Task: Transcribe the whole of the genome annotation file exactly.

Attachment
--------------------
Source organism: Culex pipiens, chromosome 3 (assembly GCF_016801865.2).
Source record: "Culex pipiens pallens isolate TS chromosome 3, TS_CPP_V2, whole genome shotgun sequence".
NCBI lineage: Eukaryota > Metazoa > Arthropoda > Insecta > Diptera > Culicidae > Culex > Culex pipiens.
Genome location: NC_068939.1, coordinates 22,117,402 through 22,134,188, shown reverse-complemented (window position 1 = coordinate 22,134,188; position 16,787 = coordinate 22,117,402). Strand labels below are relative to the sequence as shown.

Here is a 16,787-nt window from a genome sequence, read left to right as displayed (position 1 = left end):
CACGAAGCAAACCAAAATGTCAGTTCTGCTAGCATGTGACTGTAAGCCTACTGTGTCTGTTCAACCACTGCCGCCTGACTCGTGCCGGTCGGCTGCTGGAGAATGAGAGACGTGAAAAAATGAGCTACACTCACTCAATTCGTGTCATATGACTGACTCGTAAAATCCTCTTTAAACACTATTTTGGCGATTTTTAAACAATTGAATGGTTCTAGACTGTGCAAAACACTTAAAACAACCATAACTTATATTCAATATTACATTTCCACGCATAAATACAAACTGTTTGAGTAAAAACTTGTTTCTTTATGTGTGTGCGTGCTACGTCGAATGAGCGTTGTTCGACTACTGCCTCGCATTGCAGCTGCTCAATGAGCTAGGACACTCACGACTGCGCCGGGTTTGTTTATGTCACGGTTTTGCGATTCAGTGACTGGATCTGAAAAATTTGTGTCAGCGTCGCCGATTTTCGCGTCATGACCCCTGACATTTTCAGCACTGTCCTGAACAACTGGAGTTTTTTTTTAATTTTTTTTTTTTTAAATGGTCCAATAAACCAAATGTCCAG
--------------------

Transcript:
Source organism: Culex pipiens, chromosome 3 (assembly GCF_016801865.2).
Source record: "Culex pipiens pallens isolate TS chromosome 3, TS_CPP_V2, whole genome shotgun sequence".
NCBI lineage: Eukaryota > Metazoa > Arthropoda > Insecta > Diptera > Culicidae > Culex > Culex pipiens.
Genome location: NC_068939.1, coordinates 22,117,402 through 22,134,188, shown reverse-complemented (window position 1 = coordinate 22,134,188; position 16,787 = coordinate 22,117,402). Strand labels below are relative to the sequence as shown.

Here is a 16,787-nt window from a genome sequence, read left to right as displayed (position 1 = left end):
CACGAAGCAAACCAAAATGTCAGTTCTGCTAGCATGTGACTGTAAGCCTACTGTGTCTGTTCAACCACTGCCGCCTGACTCGTGCCGGTCGGCTGCTGGAGAATGAGAGACGTGAAAAAATGAGCTACACTCACTCAATTCGTGTCATATGACTGACTCGTAAAATCCTCTTTAAACACTATTTTGGCGATTTTTAAACAATTGAATGGTTCTAGACTGTGCAAAACACTTAAAACAACCATAACTTATATTCAATATTACATTTCCACGCATAAATACAAACTGTTTGAGTAAAAACTTGTTTCTTTATGTGTGTGCGTGCTACGTCGAATGAGCGTTGTTCGACTACTGCCTCGCATTGCAGCTGCTCAATGAGCTAGGACACTCACGACTGCGCCGGGTTTGTTTATGTCACGGTTTTGCGATTCAGTGACTGGATCTGAAAAATTTGTGTCAGCGTCGCCGATTTTCGCGTCATGACCCCTGACATTTTCAGCACTGTCCTGAACAACTGGAGTTTTTTTTTAATTTTTTTTTTTTTAAATGGTCCAATAAACCAAATGTCCAG